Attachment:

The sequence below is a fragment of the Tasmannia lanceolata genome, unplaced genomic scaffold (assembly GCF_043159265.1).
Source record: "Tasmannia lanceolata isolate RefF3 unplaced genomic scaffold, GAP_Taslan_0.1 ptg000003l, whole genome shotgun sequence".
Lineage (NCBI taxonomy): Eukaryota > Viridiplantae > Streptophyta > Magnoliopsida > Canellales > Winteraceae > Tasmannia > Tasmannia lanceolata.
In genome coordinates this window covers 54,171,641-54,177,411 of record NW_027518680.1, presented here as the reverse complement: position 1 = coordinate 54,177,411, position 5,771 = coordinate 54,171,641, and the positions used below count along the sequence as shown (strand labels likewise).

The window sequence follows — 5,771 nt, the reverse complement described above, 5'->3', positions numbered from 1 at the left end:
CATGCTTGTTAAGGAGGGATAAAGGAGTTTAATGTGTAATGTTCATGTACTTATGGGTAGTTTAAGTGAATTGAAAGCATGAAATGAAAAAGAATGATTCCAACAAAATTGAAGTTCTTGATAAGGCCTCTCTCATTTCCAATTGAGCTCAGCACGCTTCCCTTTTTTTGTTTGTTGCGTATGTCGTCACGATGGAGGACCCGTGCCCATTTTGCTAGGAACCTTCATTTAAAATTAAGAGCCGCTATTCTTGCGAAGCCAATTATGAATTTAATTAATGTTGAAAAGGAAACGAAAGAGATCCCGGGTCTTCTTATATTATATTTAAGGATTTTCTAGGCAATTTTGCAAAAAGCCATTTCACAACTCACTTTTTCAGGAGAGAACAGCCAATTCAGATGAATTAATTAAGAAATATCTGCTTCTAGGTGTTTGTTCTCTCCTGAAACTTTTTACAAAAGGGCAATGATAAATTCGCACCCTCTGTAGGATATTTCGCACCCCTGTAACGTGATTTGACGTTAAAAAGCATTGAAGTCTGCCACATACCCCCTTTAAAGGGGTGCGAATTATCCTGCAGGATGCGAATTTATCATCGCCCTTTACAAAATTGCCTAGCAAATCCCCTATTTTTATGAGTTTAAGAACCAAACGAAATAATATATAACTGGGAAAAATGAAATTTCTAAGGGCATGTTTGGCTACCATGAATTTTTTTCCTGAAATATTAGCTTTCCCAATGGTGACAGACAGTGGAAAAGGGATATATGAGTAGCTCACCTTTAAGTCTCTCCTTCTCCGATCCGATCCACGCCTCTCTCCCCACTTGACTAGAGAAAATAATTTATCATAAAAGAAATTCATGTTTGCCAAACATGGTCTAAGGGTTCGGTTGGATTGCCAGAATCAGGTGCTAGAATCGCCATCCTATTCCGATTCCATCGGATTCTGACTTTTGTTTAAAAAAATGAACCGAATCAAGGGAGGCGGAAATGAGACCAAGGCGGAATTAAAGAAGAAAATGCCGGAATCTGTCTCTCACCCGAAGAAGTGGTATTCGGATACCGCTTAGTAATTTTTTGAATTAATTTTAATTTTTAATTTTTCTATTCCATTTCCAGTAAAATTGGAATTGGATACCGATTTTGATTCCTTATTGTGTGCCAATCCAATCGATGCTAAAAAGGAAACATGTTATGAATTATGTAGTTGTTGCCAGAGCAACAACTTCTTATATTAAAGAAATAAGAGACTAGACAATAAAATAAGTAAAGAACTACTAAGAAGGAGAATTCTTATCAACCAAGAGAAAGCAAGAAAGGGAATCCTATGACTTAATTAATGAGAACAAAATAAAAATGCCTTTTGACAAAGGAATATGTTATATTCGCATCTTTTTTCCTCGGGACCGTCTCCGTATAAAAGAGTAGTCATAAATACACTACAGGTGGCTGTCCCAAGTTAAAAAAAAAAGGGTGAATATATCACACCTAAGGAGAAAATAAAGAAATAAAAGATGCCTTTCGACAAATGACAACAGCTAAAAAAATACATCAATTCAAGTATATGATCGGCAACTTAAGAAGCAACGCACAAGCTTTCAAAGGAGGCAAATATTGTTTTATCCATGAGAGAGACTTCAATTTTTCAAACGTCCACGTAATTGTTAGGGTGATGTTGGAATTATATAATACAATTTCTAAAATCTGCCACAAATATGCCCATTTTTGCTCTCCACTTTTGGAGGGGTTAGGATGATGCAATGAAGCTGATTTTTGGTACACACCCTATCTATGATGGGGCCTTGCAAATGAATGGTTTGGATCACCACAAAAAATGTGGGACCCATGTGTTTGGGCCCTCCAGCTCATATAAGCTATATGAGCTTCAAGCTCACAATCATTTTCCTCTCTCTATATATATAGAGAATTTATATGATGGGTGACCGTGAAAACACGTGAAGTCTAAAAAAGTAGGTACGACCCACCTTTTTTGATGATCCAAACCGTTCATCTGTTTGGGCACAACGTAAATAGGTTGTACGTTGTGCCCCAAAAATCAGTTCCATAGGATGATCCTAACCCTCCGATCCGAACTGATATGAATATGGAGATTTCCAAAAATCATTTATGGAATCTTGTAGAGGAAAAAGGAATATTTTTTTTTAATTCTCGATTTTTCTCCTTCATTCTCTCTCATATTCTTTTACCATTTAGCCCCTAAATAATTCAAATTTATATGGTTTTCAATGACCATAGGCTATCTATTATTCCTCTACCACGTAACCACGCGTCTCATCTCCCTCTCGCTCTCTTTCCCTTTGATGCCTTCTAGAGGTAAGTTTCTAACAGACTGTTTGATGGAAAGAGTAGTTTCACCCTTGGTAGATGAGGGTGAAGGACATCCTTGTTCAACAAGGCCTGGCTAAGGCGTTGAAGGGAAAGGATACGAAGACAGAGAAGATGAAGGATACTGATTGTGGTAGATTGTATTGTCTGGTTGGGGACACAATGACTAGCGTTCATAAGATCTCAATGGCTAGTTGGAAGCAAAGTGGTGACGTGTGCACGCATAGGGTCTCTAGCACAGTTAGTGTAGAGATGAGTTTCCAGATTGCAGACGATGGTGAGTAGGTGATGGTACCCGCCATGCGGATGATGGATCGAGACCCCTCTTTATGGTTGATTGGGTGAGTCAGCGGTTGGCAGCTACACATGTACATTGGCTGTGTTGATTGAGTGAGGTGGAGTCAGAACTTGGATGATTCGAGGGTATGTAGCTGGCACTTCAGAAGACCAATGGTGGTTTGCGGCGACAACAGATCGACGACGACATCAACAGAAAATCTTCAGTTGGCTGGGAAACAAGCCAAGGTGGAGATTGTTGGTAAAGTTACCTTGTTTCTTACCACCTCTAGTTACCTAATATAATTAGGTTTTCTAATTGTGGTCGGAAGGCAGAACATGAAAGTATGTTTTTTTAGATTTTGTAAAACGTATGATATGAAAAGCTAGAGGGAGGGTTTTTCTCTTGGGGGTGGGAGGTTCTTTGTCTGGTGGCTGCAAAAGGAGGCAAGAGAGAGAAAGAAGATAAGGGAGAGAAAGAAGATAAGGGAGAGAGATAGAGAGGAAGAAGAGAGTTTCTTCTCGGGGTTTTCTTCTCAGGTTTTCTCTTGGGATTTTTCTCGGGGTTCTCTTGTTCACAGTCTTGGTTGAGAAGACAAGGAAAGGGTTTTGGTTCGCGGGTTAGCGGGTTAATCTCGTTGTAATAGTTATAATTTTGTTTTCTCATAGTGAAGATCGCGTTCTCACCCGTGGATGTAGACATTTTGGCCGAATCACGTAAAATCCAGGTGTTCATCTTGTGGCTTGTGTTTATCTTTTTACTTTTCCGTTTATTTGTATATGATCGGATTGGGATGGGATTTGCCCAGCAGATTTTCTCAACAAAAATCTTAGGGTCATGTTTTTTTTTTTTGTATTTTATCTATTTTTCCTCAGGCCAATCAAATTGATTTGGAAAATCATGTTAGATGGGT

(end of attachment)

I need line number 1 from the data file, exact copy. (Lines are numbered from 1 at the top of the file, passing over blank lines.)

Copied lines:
The sequence below is a fragment of the Tasmannia lanceolata genome, unplaced genomic scaffold (assembly GCF_043159265.1).